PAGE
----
Amber Brooks may not be the first name that comes to mind when talking about who might be called up to the USWNT in the next year or so, but perhaps she should be.
With the USWNT officially in the rebuilding stage in between major international tournaments, there has been much conversation about who might factor into the picture for the 2019 World Cup. Jill Ellis said at the beginning of this process that she would be looking at the NWSL as the prime market for identifying talent that could translate to the international stage. This has paved the way for many of the new faces we’ve seen in recent friendlies, including Casey Short, Lynn Williams, and Kealia Ohai.
There are still pieces of the puzzle missing, however, if their struggles against the top teams in the She Believes Cup is any indication. One of those pieces happens to be a primarily defensive-minded, holding midfielder who can hold down the fort and spring the strong attack. Without the steadying defensive presences of Lauren Holiday and Shannon Boxx, the USWNT has looked slightly lost when it comes to feeding the ball through the middle and stopping attacking runs before they get to the backline.
In the NWSL, there are few better at that job than Amber Brooks.
Brooks came up with the National Team youth system, playing in major tournaments for the U-17, U-20, and U-23 sides. Her college years were spent playing for the vaunted UNC Tarheels under legendary Anson Dorrance. Brooks was looked at by the USWNT in 2013–during Tom Sermanni’s tenure–earning one cap and 81 minutes against Brazil. Her club career includes a stint at Bayern Munich, as well as playing with Portland and Seattle in the NWSL before landing in Houston.
Brooks came to Houston in October of 2015, by way of the blockbuster trade that landed Alex Morgan in Orlando and Meghan Klingenberg in Portland. While Houston has struggled (to put it lightly), Brooks has provided a bright spot in their lineup. She’s a strong presence on the field, she’s a ruthless defender, and her free kicks and eye for offensive service make her a perfect lynch-pin for an attack. With Morgan Brian out with persistent injuries and National Team duty for much of 2016, Brooks became the stalwart presence that helped the Dash midfield and defense steady themselves after their shaky start. She has only grown in that role for them as the 2017 season has progressed.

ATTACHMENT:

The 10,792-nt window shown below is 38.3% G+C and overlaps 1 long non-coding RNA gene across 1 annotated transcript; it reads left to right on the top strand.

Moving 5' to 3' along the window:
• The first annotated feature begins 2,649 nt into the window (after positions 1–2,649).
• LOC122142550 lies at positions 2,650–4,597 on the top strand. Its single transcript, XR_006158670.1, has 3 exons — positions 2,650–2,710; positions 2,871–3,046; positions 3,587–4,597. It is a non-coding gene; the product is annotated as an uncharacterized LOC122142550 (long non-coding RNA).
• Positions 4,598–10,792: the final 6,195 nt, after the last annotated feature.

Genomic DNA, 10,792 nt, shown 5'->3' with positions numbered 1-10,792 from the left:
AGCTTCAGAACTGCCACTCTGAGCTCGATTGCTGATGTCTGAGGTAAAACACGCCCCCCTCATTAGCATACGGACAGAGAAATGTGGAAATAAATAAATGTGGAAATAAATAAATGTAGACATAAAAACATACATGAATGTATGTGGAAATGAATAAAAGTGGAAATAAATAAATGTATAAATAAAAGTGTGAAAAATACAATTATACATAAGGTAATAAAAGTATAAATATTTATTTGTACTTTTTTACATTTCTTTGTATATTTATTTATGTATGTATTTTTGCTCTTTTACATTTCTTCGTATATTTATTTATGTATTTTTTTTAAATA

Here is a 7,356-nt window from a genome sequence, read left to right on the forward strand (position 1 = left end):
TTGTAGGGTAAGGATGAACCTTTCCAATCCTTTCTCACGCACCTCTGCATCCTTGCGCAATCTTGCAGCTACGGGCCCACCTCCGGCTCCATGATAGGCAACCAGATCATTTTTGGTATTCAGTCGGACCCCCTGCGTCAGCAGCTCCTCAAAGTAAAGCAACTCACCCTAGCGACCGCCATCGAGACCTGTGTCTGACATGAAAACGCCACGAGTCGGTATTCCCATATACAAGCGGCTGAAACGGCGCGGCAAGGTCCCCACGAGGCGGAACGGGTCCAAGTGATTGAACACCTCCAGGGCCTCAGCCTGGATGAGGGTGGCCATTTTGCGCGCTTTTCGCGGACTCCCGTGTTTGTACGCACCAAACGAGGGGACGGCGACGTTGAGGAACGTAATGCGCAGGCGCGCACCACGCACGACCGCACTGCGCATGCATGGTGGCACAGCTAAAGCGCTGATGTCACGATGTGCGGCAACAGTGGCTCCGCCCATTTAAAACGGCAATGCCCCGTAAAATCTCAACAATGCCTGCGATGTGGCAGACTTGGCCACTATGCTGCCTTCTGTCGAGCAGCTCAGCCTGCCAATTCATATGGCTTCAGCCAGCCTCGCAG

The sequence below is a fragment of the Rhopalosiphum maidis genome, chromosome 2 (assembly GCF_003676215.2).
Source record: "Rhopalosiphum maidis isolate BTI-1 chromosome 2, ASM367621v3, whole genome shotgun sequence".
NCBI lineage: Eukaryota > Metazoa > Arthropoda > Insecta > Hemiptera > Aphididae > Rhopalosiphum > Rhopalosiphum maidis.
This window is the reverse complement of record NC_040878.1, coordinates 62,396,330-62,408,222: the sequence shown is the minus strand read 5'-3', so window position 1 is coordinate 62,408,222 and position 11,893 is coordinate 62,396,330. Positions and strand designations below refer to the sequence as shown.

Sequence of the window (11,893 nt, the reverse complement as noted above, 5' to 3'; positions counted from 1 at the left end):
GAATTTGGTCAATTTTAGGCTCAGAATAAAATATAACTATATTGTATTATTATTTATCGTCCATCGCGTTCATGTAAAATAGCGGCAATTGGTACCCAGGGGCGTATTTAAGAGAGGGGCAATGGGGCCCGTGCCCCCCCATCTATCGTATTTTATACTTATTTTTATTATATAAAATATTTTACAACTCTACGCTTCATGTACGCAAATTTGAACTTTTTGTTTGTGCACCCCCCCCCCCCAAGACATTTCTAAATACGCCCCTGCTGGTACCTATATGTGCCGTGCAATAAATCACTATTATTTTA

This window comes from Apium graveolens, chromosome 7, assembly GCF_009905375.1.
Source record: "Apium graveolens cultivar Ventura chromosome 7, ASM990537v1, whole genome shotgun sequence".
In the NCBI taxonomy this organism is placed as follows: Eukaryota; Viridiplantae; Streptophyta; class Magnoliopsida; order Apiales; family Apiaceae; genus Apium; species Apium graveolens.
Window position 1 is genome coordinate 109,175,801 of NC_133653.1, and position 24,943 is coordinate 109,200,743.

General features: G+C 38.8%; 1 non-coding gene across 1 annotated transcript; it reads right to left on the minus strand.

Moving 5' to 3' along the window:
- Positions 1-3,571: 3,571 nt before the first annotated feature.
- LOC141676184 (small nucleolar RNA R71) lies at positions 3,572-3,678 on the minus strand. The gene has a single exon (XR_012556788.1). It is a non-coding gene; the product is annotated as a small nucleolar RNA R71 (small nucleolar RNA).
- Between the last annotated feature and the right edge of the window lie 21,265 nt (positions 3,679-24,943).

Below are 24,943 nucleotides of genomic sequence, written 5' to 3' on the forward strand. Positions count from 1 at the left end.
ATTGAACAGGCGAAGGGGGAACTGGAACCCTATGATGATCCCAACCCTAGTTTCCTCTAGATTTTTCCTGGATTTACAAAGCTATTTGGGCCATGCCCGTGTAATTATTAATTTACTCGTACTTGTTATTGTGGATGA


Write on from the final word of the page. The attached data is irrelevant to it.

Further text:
For a USWNT so desperate for defensive solutions that they have resorted to putting attacking midfielders in at center back, under the guise of needing someone to direct the attack from the back, Brooks would be a valuable stop-gap as a defensive mid. She is not particularly fast, but she is smart about compensating for her speed by choosing her moments, similar to Sauerbrunn. Having her in front of the backline would provide some peace of mind to a struggling defensive system and allow attacking mids like Allie Long and Carli Lloyd to range farther forward where their heads can provide perfect targets for Brooks’s strong service.
Houston has most definitely benefitted from having Brooks offensive skills over the past couple of years. Her solid presence and ability to direct play allows players like Andressinha, Morgan Brian, and Carli Lloyd to assume their preferred attacking roles. Brooks has also developed good connections with Rachel Daly and Kealia Ohai in the Dash’s frontline, often feeding them through balls that they can run onto as often as their heart desires.
While Brooks is 26–a bit older than the young phenoms that Ellis has shown a preference for–she definitely deserves another look at the defensive mid position for the USWNT. Her years of experience are exactly what the USWNT needs to balance out their glut of young attackers and strengthen the backbone of the lineup. Brooks can provide an offensive rallying point and perhaps give Becky Sauerbrunn some peace of mind.